Saturday, June 25, 2011

Songs - 52 Weeks of Personal Genealogy & History - Week #26

Week 26. Songs. What was the #1 song during the week of your birth? Enter your birth date at This Day in Music ( and find out. This is a weekly challenge from GeneaBloggers called 52 weeks of personal genealogy history.

Venus by Frankie Avalon was the #1 song in the US when I was born. The song was written by Ed Marshall and Peter DeAngelis and was #1 for 5 weeks. In the UK, it was As I Love You by Shirley Bassey. I don't think I've ever heard that one, but I remember her for singing the theme from Goldfinger.

Wikipedia has the #1 songs in the US from 1940 to present arranged by year: List_of_number-one_hits. Looking at my birth year, some other great songs were Smoke Gets in Your Eyes, Mack the Knife, and of course, one of my favorites as a child, The Chipmunk Song (Christmas Don't be Late)!

Sunday, June 19, 2011

Sentimental Sunday - Father's Day

This old, faded photo used to sit on my Dad's desk and shows my first hiking trip with him in the Smoky Mountains.

There are so many experiences I've had thanks to him. We've been camping everywhere from the Florida Keys, up the east coast, out west to the Grand Canyon, Yellowstone, Zion, the Rocky Mountains, the Smoky Mountains and many other places. He used to love boating and we've been deep sea fishing in the Atlantic, taken day trips to islands in the Indian River, gone sailing, and tried our hand at water skiing. He passed his love of photography on to me and my sister and got me started in genealogy. He passed away in 2008 and we miss him greatly, but cherish all the memories.

Hilda Kleinhenz Creeden - Sunday's Obituary

From the Dayton Daily News, January 28, 1990:

CREEDEN, Hilda B., 86, of Centerville, died Friday, January 26 at Kettering Medical Center. She was a member of the Women's Auxiliary of the Incarnation Church. Survivors include her husband of 52 years, Robert F., and a step-son, Tim Creeden of FL. Mass of Christian Burial 11 a.m. Monday at the Church of the Incarnation. Interment Calvary Cemetery. Friends may visit with family at the Routsong Funeral Home, 81 N. Main St., Centerville, Monday from 9:30 to 10:30 a.m. In lieu of flowers, friends may make contributions to the Heart Fund.

Hilda was my step-grandmother. She was born in 1903 in Mercer County, Ohio and her maiden name was Kleinhenz. She contracted tuberculosis in her 20's and had a long recovery at a sanitorium in New Mexico. She was told that she wouldn't live to see 30, so did quite well to make it to 86 years old! She married my grandfather Robert Creeden on August 24, 1937 in Cleveland, OH and they made their home in Dayton, OH.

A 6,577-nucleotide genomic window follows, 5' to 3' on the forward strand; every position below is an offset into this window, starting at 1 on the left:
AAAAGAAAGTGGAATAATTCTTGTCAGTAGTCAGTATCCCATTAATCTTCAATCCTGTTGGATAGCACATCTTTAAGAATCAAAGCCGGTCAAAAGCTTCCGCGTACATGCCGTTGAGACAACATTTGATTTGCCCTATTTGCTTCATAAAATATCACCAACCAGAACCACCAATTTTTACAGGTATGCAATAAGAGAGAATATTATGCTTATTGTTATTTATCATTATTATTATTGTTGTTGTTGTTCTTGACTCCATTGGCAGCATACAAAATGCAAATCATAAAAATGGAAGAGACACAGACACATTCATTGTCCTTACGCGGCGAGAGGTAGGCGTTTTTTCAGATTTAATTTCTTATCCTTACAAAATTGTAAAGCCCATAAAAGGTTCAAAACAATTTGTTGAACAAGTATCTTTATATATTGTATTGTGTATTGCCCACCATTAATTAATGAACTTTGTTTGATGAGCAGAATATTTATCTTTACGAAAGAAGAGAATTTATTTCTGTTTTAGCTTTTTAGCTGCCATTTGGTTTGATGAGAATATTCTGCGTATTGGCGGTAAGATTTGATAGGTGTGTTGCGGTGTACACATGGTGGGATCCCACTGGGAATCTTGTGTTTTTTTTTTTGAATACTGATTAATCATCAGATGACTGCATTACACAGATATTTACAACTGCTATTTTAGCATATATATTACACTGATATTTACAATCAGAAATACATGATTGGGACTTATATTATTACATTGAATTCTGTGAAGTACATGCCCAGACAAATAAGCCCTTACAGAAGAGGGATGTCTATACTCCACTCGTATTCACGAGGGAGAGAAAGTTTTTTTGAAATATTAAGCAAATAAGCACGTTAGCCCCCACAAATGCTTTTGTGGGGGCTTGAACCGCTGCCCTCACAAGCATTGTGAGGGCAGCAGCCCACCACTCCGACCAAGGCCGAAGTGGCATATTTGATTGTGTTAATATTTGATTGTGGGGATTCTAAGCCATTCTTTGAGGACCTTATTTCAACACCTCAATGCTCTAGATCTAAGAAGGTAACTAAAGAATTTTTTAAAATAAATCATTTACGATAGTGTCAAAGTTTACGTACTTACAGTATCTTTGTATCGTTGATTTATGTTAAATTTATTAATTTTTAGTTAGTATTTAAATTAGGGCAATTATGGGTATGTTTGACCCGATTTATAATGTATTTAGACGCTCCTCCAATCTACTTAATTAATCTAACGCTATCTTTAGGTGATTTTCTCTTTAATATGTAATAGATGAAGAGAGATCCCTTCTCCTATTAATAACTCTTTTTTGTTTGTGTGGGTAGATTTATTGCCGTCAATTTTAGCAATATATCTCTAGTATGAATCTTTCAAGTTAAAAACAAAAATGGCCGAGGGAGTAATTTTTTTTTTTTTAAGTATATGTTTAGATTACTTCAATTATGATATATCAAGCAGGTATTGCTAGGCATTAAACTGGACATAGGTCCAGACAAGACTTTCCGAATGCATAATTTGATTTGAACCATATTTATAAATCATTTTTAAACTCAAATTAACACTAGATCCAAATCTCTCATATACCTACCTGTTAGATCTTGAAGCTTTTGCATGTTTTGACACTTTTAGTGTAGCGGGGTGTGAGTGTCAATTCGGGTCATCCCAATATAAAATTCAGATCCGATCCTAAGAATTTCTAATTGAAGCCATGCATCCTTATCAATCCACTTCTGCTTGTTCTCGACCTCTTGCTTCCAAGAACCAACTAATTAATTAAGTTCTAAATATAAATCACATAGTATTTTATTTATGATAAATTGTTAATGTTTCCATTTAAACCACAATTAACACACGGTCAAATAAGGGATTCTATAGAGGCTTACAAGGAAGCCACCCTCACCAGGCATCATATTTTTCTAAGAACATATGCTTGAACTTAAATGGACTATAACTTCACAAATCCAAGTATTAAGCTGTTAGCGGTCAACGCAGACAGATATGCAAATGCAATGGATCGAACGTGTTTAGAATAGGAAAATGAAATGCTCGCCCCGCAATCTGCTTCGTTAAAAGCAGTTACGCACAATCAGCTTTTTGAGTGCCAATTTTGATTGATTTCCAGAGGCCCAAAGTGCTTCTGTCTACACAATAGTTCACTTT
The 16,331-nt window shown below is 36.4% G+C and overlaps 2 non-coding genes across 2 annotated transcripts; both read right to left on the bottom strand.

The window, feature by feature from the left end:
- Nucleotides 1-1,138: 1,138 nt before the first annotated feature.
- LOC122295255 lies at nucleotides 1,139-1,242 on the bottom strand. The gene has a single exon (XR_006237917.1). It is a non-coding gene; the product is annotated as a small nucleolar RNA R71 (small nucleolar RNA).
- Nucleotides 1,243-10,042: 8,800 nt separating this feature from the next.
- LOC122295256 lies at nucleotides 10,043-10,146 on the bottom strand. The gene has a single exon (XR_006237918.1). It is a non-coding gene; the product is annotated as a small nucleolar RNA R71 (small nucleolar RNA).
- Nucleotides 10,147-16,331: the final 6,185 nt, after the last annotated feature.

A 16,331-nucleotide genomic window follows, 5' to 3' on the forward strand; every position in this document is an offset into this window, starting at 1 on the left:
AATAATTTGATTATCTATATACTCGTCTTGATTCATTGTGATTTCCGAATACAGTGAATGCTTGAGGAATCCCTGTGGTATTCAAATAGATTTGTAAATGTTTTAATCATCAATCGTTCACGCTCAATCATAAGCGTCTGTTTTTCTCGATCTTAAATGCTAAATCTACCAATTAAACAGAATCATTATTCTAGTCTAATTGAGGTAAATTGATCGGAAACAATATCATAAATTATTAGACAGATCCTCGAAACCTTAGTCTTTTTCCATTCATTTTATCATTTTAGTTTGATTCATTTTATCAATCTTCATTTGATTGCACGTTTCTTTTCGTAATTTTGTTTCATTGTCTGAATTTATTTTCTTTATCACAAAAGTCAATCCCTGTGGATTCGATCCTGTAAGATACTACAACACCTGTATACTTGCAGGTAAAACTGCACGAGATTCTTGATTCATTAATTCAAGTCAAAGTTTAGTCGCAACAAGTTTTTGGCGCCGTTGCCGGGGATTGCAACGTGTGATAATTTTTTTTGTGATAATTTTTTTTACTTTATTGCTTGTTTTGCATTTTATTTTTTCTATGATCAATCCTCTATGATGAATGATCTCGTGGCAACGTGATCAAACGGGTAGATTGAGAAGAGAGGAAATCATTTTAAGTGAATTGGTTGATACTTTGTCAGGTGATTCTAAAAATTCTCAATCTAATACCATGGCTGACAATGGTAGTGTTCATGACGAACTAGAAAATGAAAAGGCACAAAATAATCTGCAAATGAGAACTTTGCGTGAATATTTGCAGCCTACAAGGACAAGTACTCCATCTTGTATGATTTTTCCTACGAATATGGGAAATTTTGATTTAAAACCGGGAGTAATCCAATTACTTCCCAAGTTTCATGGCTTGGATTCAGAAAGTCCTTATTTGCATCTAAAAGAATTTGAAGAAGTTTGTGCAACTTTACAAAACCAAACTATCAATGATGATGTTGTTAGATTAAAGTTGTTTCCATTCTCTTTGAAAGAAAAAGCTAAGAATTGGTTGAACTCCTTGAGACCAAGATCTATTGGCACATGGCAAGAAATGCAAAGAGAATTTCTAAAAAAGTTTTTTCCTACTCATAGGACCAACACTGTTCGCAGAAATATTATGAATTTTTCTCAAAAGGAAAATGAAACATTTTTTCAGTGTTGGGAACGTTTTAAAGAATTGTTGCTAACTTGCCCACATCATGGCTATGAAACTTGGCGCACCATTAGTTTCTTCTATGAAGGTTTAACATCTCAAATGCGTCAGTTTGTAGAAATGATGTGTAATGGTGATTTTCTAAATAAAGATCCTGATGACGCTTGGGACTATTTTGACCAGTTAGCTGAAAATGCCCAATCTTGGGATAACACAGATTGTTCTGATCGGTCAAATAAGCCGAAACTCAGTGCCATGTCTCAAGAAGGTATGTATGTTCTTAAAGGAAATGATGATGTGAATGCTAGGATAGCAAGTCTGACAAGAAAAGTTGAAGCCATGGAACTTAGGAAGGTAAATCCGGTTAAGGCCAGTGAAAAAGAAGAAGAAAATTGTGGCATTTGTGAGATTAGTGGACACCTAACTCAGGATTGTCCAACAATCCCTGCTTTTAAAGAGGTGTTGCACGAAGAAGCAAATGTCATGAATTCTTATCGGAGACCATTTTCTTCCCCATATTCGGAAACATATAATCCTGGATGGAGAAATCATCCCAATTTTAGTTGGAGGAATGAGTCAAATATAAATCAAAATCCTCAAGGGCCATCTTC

Neighbors - 52 Weeks of Personal Genealogy & History - Week #25

Week #25 –  Neighbors. Who were your childhood neighbors? Have you kept in touch with any of them? Do you feel the concept of “neighbors” has changed since then? This is a weekly challenge from GeneaBloggers called 52 weeks of personal genealogy history.

I grew up in a small neighborhood where we knew all of the neighbors. One of my best friends lived across the street from us and the other one was a few houses down from our house. My mother was also good friends with my friends' mothers. We've all kept in touch over the years and try and meet for lunch. We are way overdue for our next lunch, so this is a good reminder that it's time to get back in touch!

I don't know that the concept of neighbors has really changed, but I find that people aren't as friendly and don't get to know each other as well in bigger neighborhoods. It's possibly since most of us are working during the day and we just don't see each other that much. I remember my mother and her friends having more time to socialize with neighbors during the day and I think that probably made a big difference.

Clothes - 52 Weeks of Personal Genealogy & History - Week #24

Week #24. Clothes. What types of clothes did you wear as a child? What was “in fashion” and did your style compare? This is a weekly challenge from GeneaBloggers called 52 weeks of personal genealogy history.

I don't think I was ever on the cutting edge of fashion, but I did wear what was in style for the times. Growing up in the 70's, my wardrobe included jeans with bell bottoms, hairbands, shirts in hideous patterns, Keds sneakers and Earth shoes! I had the long straight hair parted down the middle that was popular at the time and later more of a Farrah Fawcett cut with layers.

At the end of my teenage years, I was in college and disco was at its height. We all had shirts with metallic threads for going out on the town, but still mainly wore jeans. By the time I started working in the early 80's, the power suits with the big shoulder pads were in style. The guys always wore dress shirts and ties back then, but the workplace has gotten much more casual since I started. Now it's common to see people wearing jeans any day of the week.  The other "in fashion" clothes I remember having in the 80's were leotards and leg warmers for working out.